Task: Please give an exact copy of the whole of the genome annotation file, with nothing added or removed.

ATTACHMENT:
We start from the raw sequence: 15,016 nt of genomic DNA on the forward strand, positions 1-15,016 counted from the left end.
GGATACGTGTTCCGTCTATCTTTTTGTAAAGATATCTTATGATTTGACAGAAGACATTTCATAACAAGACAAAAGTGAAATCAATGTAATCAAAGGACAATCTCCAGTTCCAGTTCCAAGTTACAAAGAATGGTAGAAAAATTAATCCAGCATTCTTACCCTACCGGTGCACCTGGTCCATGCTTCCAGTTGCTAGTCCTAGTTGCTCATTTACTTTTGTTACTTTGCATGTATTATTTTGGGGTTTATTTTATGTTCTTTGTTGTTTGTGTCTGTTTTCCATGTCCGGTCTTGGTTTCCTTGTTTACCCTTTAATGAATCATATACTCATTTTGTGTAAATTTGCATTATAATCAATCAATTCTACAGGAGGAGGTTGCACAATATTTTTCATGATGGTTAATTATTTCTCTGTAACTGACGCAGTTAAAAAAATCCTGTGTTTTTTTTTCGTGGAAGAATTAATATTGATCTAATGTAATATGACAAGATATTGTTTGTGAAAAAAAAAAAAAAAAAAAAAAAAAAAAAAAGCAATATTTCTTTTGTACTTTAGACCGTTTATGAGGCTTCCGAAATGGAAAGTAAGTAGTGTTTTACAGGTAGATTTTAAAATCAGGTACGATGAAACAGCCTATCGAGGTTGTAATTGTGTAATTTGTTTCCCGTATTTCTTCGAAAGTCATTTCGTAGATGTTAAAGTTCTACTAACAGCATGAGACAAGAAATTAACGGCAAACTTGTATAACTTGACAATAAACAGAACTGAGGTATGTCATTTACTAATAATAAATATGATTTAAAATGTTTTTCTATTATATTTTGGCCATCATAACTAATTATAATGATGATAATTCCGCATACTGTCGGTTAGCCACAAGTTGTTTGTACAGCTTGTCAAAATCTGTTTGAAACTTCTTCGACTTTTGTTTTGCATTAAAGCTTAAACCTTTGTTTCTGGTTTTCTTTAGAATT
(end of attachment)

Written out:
We start from the raw sequence: 15,016 nt of genomic DNA on the forward strand, positions 1-15,016 counted from the left end.
GGATACGTGTTCCGTCTATCTTTTTGTAAAGATATCTTATGATTTGACAGAAGACATTTCATAACAAGACAAAAGTGAAATCAATGTAATCAAAGGACAATCTCCAGTTCCAGTTCCAAGTTACAAAGAATGGTAGAAAAATTAATCCAGCATTCTTACCCTACCGGTGCACCTGGTCCATGCTTCCAGTTGCTAGTCCTAGTTGCTCATTTACTTTTGTTACTTTGCATGTATTATTTTGGGGTTTATTTTATGTTCTTTGTTGTTTGTGTCTGTTTTCCATGTCCGGTCTTGGTTTCCTTGTTTACCCTTTAATGAATCATATACTCATTTTGTGTAAATTTGCATTATAATCAATCAATTCTACAGGAGGAGGTTGCACAATATTTTTCATGATGGTTAATTATTTCTCTGTAACTGACGCAGTTAAAAAAATCCTGTGTTTTTTTTTCGTGGAAGAATTAATATTGATCTAATGTAATATGACAAGATATTGTTTGTGAAAAAAAAAAAAAAAAAAAAAAAAAAAAAAAGCAATATTTCTTTTGTACTTTAGACCGTTTATGAGGCTTCCGAAATGGAAAGTAAGTAGTGTTTTACAGGTAGATTTTAAAATCAGGTACGATGAAACAGCCTATCGAGGTTGTAATTGTGTAATTTGTTTCCCGTATTTCTTCGAAAGTCATTTCGTAGATGTTAAAGTTCTACTAACAGCATGAGACAAGAAATTAACGGCAAACTTGTATAACTTGACAATAAACAGAACTGAGGTATGTCATTTACTAATAATAAATATGATTTAAAATGTTTTTCTATTATATTTTGGCCATCATAACTAATTATAATGATGATAATTCCGCATACTGTCGGTTAGCCACAAGTTGTTTGTACAGCTTGTCAAAATCTGTTTGAAACTTCTTCGACTTTTGTTTTGCATTAAAGCTTAAACCTTTGTTTCTGGTTTTCTTTAGAATT